Rejoice in hope, be patient in tribulation, be constant in prayer... Bless those who persecute you; bless and do not curse them… Live in harmony with one another… Repay no one evil for evil, but give thought to do what is honorable in the sight of all. If possible, so far as it depends on you, live peaceably with all (Romans 12:12-18).
We live in an age of widespread victimhood. There exists a vast contingent within our populace decrying their own victimization at the hands of others, even others who themselves feel victimized. There are dozens and dozens of -phobias according to which well-meaning citizens can be accused of bigotry. Many of us whisper when we speak, or choose to remain silent, lest an errant word destroy our credibility or social standing. Even the privileged classes are “victimized” by "reverse discrimination," and many Christians are gearing up for their imminent persecution.
This degenerative cultural moment is further marred by ideological trench warfare. The public square has become a no man’s land. We remove all dissenters from the trench. We surround ourselves with voices that confirm our biases. We reduce all complexity. We prolong a barrage of words, because to cease firing is to surrender our human dignity. If you question Trench A, you belong in Trench B. If you question Trench B, you belong in Trench A. There is no Trench C.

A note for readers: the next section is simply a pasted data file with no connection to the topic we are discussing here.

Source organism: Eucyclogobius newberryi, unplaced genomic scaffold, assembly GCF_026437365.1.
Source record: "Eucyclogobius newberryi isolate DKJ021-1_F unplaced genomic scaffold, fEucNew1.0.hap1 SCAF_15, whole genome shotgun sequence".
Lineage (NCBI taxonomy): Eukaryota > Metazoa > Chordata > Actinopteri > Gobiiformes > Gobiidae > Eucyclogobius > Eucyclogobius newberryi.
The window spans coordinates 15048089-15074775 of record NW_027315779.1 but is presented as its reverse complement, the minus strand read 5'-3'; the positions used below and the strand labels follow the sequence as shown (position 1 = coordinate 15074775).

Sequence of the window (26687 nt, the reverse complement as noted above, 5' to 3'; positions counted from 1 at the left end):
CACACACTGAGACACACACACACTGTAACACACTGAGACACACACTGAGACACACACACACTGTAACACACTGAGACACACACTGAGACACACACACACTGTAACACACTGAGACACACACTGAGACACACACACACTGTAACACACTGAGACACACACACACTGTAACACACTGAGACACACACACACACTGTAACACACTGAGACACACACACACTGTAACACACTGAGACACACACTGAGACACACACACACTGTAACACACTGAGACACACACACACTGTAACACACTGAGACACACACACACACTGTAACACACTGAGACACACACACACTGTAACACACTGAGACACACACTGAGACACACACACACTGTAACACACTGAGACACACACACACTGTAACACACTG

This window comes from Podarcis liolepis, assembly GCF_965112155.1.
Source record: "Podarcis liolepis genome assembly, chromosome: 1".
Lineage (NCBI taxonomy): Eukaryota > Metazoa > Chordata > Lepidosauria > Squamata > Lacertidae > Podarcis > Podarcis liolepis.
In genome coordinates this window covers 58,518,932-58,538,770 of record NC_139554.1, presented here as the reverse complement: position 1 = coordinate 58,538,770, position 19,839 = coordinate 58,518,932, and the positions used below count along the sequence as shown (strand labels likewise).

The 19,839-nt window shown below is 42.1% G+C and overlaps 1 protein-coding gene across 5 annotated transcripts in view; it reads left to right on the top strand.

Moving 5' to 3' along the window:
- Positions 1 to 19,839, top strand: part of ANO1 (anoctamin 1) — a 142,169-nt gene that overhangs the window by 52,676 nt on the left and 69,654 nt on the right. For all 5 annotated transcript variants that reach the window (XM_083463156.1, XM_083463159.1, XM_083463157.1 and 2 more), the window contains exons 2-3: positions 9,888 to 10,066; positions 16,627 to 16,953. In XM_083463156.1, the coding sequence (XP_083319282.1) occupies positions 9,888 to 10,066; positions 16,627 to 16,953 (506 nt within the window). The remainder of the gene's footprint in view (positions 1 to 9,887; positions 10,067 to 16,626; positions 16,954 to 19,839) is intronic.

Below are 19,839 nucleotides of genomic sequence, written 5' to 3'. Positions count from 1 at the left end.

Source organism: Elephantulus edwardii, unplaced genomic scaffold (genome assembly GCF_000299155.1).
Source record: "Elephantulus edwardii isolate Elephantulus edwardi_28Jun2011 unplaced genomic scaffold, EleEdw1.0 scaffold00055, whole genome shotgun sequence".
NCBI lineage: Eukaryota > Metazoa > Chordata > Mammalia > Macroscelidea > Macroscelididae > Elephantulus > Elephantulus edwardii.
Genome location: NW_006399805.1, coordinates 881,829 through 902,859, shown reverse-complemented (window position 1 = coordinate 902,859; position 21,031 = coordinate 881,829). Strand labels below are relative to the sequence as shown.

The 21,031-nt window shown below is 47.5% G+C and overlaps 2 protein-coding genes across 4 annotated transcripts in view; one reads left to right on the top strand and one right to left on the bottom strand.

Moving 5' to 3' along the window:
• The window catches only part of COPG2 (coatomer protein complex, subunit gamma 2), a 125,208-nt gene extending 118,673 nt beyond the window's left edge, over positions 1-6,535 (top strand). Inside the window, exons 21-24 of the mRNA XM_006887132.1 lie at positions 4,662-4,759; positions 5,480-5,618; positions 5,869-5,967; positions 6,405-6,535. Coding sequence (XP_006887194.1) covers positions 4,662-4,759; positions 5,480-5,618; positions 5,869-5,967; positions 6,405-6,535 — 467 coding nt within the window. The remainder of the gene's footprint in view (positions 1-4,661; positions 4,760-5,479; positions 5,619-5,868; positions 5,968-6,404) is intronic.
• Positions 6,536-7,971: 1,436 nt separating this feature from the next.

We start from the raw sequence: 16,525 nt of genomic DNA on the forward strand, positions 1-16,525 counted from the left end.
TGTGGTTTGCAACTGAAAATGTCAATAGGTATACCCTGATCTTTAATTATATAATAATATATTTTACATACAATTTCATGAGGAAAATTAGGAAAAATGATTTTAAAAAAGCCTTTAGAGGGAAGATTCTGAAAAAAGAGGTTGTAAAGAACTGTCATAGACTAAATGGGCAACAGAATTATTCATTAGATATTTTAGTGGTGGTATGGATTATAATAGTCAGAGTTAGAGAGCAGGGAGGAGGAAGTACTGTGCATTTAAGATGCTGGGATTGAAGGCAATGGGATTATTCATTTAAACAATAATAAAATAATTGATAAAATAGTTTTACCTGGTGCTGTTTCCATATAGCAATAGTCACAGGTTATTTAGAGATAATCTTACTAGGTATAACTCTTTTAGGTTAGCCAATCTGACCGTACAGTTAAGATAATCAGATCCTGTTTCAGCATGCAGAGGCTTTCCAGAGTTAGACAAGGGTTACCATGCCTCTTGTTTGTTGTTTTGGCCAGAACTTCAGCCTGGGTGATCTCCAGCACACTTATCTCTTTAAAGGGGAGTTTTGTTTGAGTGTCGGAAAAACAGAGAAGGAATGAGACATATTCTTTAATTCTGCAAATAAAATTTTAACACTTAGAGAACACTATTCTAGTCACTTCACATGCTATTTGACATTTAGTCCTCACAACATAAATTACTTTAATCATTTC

Life together has become stagnate and exhausting.
But there is a better way. It’s admittedly not the most attractive option, but it’s revolutionary nonetheless. It’s a counterintuitive form of political action. It’s the way of humility, the way of the cross.
True and lasting peace and harmony will not be achieved so long as we unforgivingly critique and deconstruct every fiber with which our common lives are held together. Victimhood cannot be all that we have in common. Like the nation of Israel in Numbers 21, we must learn to cast our corporate gaze upon a higher and truer object. Christians have that higher and truer Object. He was lifted up to vaccinate our venoms. He was victimized to put an end to victimhood. And because of Him, whatever our lot in this life, we are royalty.
In a letter to Pope Leo X, Martin Luther wrote about the liberty we have in Christ, who makes us kings and priests and “lords of all things.” In light of all these gospel blessings, Luther asks, "Who can injure such a heart, or make it afraid?” Think about that.
For the sake of our society, Christians must break the downward spiral of victimhood. We are not victims. We are the redeemed. We share an eternal, unshakable, objective, and true foundation for societal peace and harmony. We can stand side-by-side, on common ground, out in the open, away from the trenches. In union with our Savior, we can suffer the barrage of words and pray to God for the forgiveness of those who know not what they say. On the other side of that sacrificial leap of faith, harmony will be our resurrection reality.